November 16, 2023

Experiential Learning in Pittsburgh 2023

KyCAD students, faculty, and staff traveled to Pittsburgh,Pennsylvania during the Fall 2023 Intersession for an intensive exploration of art made in response to and meant to exist in a certain place, sometimes for a limited period. It was no coincidence that KyCAD Assistant Professor of Studio Art Shohei Katayama had recently unveiled multiple installations in Pittsburgh.


Upon arrival, the group hit the ground running, going directly to the UPMC Mercy Hospital where public art consultant and project lead Renee Piechocki toured them through the half dozen site-specific installations commissioned for this brand new, state of the art health care facility. Shohei Katayama was commissioned to make his work “Synergy” as a permanent installation in the Vision Institute.


The next morning, The KyCAD group began its day at the AndyWarhol Museum. As it happens, several students had just completed the“Silkscreen: Text as Image” course with Assistant Professor of Studio Art Damon Arhos, so they knew exactly what went into Warhol’s large scale silkscreens of superstars.


Later, Lacey Murray, Tough Art Curator, guided the crew through the rich, largely interactive art collections and site-specific installations, including Shohei Katayama’s “Cascade” in the museum café at the Pittsburgh Children’s Museum and Museum Lab. Here, students were seeing the work of their teacher alongside the work of his mentor, Ned Kahn, making this an especially meaningful visit.


During the afternoon break many in the group arrived simultaneously at a wildly eclectic immersive art yard called Randyland, and then wandered over to the nearby Poet’s House on which a circular poem is painted, only to be given an impromptu talk by Anne Billiet Lackner, Board Member of the City of Asylum alleyway writers’ houses.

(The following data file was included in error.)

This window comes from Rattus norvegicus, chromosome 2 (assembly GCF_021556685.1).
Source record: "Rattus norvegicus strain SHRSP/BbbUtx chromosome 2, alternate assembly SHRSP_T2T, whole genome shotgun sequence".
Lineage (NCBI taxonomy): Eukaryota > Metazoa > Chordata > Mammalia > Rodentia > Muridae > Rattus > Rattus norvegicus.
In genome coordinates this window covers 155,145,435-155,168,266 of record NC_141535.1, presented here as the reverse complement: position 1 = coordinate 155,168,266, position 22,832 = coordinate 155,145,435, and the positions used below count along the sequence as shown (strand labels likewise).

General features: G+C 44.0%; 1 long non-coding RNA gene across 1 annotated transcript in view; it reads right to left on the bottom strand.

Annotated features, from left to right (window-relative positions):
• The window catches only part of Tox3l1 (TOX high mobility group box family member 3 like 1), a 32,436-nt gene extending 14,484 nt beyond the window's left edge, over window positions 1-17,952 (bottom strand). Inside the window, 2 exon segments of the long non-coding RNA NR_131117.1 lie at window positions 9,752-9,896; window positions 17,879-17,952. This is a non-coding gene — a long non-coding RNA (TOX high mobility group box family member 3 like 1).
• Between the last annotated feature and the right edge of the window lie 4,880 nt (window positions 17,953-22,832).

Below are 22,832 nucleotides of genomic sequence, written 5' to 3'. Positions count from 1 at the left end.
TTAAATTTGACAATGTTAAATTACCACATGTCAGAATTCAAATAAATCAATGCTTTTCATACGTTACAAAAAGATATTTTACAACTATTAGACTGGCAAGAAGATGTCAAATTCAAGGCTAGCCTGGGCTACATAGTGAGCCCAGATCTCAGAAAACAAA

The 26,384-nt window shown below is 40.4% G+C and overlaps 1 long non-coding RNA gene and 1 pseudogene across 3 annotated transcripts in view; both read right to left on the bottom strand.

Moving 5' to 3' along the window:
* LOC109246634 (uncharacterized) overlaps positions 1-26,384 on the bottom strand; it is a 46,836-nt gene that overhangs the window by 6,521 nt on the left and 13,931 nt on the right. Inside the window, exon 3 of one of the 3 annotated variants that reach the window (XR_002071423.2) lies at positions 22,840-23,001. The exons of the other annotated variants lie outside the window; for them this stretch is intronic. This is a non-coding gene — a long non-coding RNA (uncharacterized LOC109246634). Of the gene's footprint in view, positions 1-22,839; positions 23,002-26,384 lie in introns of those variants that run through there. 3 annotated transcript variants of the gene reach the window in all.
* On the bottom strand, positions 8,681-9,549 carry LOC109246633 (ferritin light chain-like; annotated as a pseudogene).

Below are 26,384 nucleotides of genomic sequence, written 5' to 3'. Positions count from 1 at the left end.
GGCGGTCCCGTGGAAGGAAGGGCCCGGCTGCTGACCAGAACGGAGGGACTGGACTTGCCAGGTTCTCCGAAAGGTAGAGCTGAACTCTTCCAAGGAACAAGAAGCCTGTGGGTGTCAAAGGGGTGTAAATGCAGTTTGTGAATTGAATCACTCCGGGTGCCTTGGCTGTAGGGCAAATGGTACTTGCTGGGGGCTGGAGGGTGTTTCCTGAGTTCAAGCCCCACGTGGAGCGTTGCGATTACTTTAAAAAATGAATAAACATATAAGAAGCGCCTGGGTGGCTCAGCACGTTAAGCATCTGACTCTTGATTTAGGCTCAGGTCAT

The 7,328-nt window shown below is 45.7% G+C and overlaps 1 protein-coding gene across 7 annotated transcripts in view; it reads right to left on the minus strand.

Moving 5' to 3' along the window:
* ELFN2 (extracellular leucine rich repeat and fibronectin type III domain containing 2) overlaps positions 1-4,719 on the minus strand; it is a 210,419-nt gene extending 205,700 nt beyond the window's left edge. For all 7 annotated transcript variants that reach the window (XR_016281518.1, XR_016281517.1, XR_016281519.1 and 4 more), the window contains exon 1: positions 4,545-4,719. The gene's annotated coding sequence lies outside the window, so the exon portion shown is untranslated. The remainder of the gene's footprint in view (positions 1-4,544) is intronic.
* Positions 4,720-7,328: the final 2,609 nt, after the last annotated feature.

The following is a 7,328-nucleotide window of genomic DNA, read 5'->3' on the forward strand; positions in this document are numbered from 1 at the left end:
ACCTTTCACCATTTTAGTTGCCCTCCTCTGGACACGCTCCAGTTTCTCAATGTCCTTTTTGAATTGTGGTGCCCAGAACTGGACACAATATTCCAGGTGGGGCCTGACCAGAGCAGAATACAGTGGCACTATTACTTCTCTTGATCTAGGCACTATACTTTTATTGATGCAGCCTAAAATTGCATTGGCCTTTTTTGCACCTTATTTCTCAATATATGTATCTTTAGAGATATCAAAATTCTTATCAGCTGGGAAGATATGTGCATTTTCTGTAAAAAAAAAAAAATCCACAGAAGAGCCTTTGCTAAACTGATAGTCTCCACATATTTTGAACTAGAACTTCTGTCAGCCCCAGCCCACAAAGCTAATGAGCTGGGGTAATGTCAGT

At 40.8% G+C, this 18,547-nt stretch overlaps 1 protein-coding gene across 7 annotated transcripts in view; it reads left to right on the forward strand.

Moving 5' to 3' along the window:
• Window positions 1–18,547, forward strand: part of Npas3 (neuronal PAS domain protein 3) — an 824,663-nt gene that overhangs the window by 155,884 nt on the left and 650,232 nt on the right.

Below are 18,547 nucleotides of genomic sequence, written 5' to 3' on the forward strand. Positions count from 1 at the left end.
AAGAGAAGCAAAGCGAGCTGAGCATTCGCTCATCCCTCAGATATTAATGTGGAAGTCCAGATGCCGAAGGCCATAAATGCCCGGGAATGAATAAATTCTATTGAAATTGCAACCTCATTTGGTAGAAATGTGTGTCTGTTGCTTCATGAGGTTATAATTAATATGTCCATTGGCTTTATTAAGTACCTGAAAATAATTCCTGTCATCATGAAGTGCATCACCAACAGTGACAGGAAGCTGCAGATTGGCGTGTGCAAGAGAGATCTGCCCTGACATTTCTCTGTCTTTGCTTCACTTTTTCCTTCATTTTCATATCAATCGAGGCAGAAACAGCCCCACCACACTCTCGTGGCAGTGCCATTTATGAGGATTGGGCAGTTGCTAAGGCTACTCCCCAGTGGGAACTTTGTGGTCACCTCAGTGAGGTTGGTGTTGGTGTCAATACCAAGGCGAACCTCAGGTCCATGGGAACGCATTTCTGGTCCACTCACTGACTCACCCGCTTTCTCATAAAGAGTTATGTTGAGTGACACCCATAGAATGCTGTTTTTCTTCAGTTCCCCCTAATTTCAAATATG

Shohei Katayama’s newly opened site-specific installation,“As Below, So Above,” sparked the visit to the Mattress Factory. Mattie Cannon,Artist Engagement Manager, led KyCAD folks through the ever-changing installations by world renown artists, including Yayoi Kusama and James Turrell.


The final stop was the Troy Hill Art Houses, which are immersive art experiences discreetly hiding inside three neighborhood houses. Students found themselves climbing up chimneys, heading downstairs to mad scientists’ secret lairs, and climbing up inside a (not very miniature) lighthouse. No one had ever seen anything like this. The immersive educational tour of site-specific artworks was complete, and the happy entourage prepared for the journey back to Louisville the next morning.

Dr. Cristina Carbone
Assistant Professor of Art History